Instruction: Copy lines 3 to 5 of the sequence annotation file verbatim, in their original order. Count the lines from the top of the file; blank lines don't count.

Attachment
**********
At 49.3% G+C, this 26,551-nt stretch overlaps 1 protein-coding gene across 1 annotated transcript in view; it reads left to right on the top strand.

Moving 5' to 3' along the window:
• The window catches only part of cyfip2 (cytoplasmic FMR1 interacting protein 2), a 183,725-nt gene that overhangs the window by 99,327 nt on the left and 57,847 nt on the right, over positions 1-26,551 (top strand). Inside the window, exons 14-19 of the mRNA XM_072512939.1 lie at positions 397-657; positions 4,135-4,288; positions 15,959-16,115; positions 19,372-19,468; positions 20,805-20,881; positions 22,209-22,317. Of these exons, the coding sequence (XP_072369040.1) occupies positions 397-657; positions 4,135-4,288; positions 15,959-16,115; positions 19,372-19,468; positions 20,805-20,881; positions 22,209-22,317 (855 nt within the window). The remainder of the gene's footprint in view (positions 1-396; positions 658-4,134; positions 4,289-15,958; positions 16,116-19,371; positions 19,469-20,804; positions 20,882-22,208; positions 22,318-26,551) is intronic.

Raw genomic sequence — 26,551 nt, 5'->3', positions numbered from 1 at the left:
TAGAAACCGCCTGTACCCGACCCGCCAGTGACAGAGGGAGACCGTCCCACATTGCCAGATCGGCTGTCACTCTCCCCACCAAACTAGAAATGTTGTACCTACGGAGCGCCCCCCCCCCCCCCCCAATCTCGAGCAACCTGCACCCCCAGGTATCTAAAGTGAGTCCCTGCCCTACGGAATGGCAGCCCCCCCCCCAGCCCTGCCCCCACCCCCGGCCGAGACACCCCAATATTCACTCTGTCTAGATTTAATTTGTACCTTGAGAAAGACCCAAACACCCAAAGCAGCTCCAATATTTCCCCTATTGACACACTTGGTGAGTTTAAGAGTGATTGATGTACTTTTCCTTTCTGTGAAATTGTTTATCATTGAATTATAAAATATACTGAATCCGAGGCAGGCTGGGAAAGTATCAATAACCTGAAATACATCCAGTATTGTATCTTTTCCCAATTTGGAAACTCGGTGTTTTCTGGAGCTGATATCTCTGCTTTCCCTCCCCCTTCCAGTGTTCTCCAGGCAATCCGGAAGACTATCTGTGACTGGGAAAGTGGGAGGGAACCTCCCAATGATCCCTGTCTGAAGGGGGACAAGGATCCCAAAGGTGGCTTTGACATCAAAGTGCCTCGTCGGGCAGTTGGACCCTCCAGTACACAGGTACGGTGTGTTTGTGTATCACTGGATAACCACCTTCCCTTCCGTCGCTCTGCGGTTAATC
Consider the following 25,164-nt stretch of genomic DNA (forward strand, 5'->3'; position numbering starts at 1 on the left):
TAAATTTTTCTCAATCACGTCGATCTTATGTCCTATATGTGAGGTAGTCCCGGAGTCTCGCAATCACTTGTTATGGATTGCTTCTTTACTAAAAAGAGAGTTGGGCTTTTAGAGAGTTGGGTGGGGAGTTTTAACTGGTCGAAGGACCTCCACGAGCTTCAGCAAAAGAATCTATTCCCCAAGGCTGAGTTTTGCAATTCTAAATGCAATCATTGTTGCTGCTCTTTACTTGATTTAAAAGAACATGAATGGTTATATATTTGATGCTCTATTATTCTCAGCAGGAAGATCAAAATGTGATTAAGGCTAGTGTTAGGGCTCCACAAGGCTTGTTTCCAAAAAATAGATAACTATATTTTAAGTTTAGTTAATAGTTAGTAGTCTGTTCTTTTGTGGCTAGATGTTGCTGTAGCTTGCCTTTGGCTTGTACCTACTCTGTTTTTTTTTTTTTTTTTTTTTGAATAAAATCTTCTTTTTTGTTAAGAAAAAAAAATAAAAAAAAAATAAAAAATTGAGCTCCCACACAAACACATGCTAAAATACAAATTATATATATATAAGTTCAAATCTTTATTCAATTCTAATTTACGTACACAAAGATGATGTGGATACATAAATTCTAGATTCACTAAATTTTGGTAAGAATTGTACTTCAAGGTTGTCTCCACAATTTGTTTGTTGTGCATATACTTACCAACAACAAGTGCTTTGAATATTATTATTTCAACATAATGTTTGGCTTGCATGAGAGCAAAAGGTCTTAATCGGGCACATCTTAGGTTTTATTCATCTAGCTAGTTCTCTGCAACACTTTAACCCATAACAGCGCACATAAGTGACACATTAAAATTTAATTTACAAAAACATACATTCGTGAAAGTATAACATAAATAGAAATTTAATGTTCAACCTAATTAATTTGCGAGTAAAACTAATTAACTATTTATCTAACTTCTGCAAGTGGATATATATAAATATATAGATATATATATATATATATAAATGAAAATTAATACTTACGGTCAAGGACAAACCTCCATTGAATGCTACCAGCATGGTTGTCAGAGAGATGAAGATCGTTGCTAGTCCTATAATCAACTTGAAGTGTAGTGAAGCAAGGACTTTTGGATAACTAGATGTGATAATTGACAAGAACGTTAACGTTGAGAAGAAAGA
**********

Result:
• The window catches only part of cyfip2 (cytoplasmic FMR1 interacting protein 2), a 183,725-nt gene that overhangs the window by 99,327 nt on the left and 57,847 nt on the right, over positions 1-26,551 (top strand). Inside the window, exons 14-19 of the mRNA XM_072512939.1 lie at positions 397-657; positions 4,135-4,288; positions 15,959-16,115; positions 19,372-19,468; positions 20,805-20,881; positions 22,209-22,317. Of these exons, the coding sequence (XP_072369040.1) occupies positions 397-657; positions 4,135-4,288; positions 15,959-16,115; positions 19,372-19,468; positions 20,805-20,881; positions 22,209-22,317 (855 nt within the window). The remainder of the gene's footprint in view (positions 1-396; positions 658-4,134; positions 4,289-15,958; positions 16,116-19,371; positions 19,469-20,804; positions 20,882-22,208; positions 22,318-26,551) is intronic.

Raw genomic sequence — 26,551 nt, 5'->3', positions numbered from 1 at the left:
TAGAAACCGCCTGTACCCGACCCGCCAGTGACAGAGGGAGACCGTCCCACATTGCCAGATCGGCTGTCACTCTCCCCACCAAACTAGAAATGTTGTACCTACGGAGCGCCCCCCCCCCCCCCCCAATCTCGAGCAACCTGCACCCCCAGGTATCTAAAGTGAGTCCCTGCCCTACGGAATGGCAGCCCCCCCCCCAGCCCTGCCCCCACCCCCGGCCGAGACACCCCAATATTCACTCTGTCTAGATTTAATTTGTACCTTGAGAAAGACCCAAACACCCAAAGCAGCTCCAATATTTCCCCTATTGACACACTTGGTGAGTTTAAGAGTGATTGATGTACTTTTCCTTTCTGTGAAATTGTTTATCATTGAATTATAAAATATACTGAATCCGAGGCAGGCTGGGAAAGTATCAATAACCTGAAATACATCCAGTATTGTATCTTTTCCCAATTTGGAAACTCGGTGTTTTCTGGAGCTGATATCTCTGCTTTCCCTCCCCCTTCCAGTGTTCTCCAGGCAATCCGGAAGACTATCTGTGACTGGGAAAGTGGGAGGGAACCTCCCAATGATCCCTGTCTGAAGGGGGACAAGGATCCCAAAGGTGGCTTTGACATCAAAGTGCCTCGTCGGGCAGTTGGACCCTCCAGTACACAGGTACGGTGTGTTTGTGTATCACTGGATAACCACCTTCCCTTCCGTCGCTCTGCGGTTAATC